Then the connections can be counted by summing that stream.
Counting closed connections is a little more complicated.
The close event is emitted by the socket, not the server.
In our first iteration, the socket is exposed through the connection event as
the first argument to the event handler.
But now the
connection$ Observable is handling the event.
How can we access arguments to the event handler without an event handler?
Fortunately, the Observable passes those values along to us.
The stream of connection events is really a stream of arguments to the event
For each connection event, an arguments array is pushed into the event stream.
So the socket for each connection is the first item of each array in the stream.
We can use
transform that stream of arrays into a stream of sockets.
Now we might be tempted to map the sockets stream to a stream of close events.
But the result is a stream of streams, one stream for each socket.
And we want a flat stream of close events.
So we should use
flatMap merges all of the sub-streams into one stream of close events.
Again, we can count occurrences of the event by summing the stream.
This definition exhibits some unexpected behavior.
If we observe
closeCount$, we might notice that the first value in the stream
There is no value
0 preceding the first close event.
Values in the
closeCount$ stream are defined as a function of values in the
When there are no values in the first stream, then there is nothing to compute.
close$ is an empty stream,
closeCount$ is also an empty stream.
This is one moment where the imprecision of using an Event to model a Behavior leads to unexpectedly complicated code. Close events have only a last occurrence and not a current value. Observables naturally conform to this model of time-varying value. But the close event count should have a current value and Observables have no such concept.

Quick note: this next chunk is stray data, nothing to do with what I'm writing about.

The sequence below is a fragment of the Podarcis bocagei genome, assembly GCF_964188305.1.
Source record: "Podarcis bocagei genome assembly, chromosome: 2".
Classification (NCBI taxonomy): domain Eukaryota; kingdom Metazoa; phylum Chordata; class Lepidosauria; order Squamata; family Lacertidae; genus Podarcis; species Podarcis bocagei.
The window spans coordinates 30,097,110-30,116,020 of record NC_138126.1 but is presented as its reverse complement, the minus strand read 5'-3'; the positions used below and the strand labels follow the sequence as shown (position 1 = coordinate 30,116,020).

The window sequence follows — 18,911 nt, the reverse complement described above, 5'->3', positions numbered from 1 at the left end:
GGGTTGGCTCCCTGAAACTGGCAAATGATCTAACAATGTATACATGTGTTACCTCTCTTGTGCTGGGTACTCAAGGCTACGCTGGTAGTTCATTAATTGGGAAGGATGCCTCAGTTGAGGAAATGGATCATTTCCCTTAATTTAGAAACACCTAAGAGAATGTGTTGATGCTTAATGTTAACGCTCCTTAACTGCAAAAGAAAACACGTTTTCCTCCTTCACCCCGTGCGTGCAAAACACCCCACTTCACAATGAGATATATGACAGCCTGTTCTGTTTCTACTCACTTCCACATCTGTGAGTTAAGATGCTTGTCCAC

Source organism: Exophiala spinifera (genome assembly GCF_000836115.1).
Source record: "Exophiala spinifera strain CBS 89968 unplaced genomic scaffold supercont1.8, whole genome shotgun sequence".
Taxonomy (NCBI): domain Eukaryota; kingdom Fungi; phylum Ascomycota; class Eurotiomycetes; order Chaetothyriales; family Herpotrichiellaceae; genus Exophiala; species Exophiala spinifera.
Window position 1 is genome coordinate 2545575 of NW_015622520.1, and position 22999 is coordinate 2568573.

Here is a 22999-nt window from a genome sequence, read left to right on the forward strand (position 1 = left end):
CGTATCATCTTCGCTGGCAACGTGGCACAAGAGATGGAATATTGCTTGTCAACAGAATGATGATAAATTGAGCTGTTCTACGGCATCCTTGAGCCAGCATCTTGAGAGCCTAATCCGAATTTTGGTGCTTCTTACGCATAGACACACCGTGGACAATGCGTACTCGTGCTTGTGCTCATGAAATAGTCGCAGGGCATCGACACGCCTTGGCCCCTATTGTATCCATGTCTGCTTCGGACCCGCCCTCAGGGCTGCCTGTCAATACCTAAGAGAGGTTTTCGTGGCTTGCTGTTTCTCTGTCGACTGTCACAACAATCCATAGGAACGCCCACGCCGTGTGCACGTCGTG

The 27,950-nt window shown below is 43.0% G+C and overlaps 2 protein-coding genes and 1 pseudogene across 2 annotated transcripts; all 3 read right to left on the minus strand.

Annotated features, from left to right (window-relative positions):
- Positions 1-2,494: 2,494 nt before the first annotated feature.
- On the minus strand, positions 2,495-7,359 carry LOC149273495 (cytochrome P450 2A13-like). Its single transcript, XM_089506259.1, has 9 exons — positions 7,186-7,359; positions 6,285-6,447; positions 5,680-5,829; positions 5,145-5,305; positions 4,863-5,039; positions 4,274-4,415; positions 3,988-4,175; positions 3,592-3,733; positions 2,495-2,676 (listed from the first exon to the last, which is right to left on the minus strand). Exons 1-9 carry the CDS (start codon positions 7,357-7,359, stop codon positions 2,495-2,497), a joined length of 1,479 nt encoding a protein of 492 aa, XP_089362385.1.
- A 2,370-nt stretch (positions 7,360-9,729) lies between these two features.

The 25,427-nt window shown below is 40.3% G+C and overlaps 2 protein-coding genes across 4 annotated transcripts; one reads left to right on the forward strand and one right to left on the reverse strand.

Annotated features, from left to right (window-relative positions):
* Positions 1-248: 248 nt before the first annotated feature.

The best we can do is set an initial value in the stream.
The value of the close event count should be zero when no close event has
To set that initial value, we merge the count stream with a stream of
We have finished defining our foundational time-varying values:
Now we can start to define the timer as a function of those values.
The timer should pause when the number of current connections is less than 1. That number is a function of the difference between opened connections and closed connections.
Then the paused condition is defined as a function of
The latest value in the stream should be
true when the timer is paused and
false when it is not.
Now that we know when to pause the timer, how do we pause it? Recall that our first iteration did not truly pause the timer. Instead, we created and destroyed timers whenever the paused state changed.
Conceptually, this approach is sound and we can use
switchMap to do
the same thing.
switchMap changes the source of the values in a stream.
Each time the source changes,
switchMap destroys the previous source.
When the ticking is paused, we switch from the timer to an Observable that never
produces a value.
When the ticking is resumed, we switch to a new timer instance.
And we’re no longer burdened by managing the timer Subscription.
switchMap destroys the timer each time we switch to the paused state.
Finally, we trigger the Observable’s execution by calling
Our first timer started ticking immediately.
This timer won’t start ticking until a client connects to the server.
All the instructions have been replaced with definitions. We are freed from the mutable state trap.
IV. Say what you mean
We defined a timer that ticks only when a client is connected to the server. The timer is defined as a function of websocket connections, an arrow from connections to ticks.
I’ve emphasized the removal of global mutable state. But the usefulness of abstracting over time is more fundamental. An adequate vocabulary is required to make precise definitions. And precise definitions are required to build reasonable systems. Abstracting over time supplies the vocabulary required to build a system that interacts with time.